Both chapels are beautifully executed works of religious iconography so intertwined with the politics of their day that to even contemplate an equivalent today defies the imagination. Because while we are fascinated by wealth and celebrity, and it’s not too much of a stretch to say that we, in the true sense of the word, worship it—it would be difficult to imagine individuals orchestrating their power today as figures in a religious display created by the best artists of our time for the purpose of veneration and prayer. Yet perhaps we are closer to this than we realize.
We celebrate the great patrons of the arts for their exceptional taste and vision; they have gone down in history for enabling artists to create humanity’s most magnificent cultural achievements. But do we ask ourselves what they get in return? Perhaps it’s merely a transaction in a pleasure economy, in which one party is paying and the other providing a service; indeed, people who can afford art often imagine that it reflects their own true nature, their inner worth. But what if a mysterious transubstantiation takes place? At what point does the person funding the art become equated with the more sublime reaches of the human soul the art is said to express? And when does the person begin believing in this conflation? One only need shift one’s focus slightly to see not the beauty and splendor of humanity’s cultural triumphs, but the ruthlessness and cruelty that, almost without exception, accompany the fortunes that fund them. Yet the largely unrecorded history behind these fortunes disappears, for the most part, into obscurity. We worship wealth, fail to comprehend its psychopathy, and embrace art’s role in the rituals of this worship.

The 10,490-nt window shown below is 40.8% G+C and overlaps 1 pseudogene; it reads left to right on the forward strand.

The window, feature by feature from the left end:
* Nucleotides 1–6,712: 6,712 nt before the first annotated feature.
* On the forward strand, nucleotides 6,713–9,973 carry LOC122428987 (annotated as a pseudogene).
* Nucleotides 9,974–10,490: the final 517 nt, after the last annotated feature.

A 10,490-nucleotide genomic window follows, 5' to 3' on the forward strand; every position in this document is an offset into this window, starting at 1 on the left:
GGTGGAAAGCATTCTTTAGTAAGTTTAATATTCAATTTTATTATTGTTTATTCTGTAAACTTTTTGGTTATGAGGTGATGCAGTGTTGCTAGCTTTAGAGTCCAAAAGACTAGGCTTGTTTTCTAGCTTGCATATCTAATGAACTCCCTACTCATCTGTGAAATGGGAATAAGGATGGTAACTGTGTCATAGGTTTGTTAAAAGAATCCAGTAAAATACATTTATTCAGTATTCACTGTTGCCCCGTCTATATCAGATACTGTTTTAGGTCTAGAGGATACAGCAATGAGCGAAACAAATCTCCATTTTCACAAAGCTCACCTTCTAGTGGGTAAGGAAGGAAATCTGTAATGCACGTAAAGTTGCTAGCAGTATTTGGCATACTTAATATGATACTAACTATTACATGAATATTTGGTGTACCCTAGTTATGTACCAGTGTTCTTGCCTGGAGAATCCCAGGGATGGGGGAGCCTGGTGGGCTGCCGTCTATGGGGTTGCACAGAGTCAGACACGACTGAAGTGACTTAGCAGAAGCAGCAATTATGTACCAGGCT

As Jenny Holzer once wrote, “the abuse of power comes as no surprise.” Organizing protest against the abuse of power is difficult and time-consuming: those who possess comparatively little power generally can’t afford to make mistakes and take great pains to gather their information and formulate their arguments clearly. The response on the part of power, however, is generally to obfuscate the facts, hurl accusations, inspire fear, invoke vague threats, and mythologize its own role in a melodramatic manner. It turns out that there is a language at work, a kind of script that repeats itself. Power, when exposed, almost always adopts the same rhetorical strategy of blatant self-contradiction: it takes on both an authoritarian voice and the voice of the morally indignant victim who has sacrificed time and money for the greater good and is shown not a single sign of appreciation. Its tone is histrionic and menacing, even while asserting its innocence; it avoids specifics and employs sweeping generalizations, while concealing the absence of any real substance to its argument behind a façade of outrage and righteousness. Veiled threats of legal action couched in opaque legal terminology; equating oneself with the overarching institution to embody a larger, impersonal authority; claims of various infractions major and minor and allusions to grave consequences; the imposition of random deadlines and penalties; appropriating the language of their opponent to strip it of its meaning—all become weapons in an asymmetric battle over what is demonstrably true, and what is fabricated. The aim here is to intimidate and defame those protesting the abuse of power, while planting a fear of reprisal and repercussion in the minds of anyone who would be foolish enough to side with them. As Gramsci explains, hegemonic dominance primarily relies on cultural hegemony, but in a “crisis of authority,” the “masks of consent” slip away to reveal the fist of force.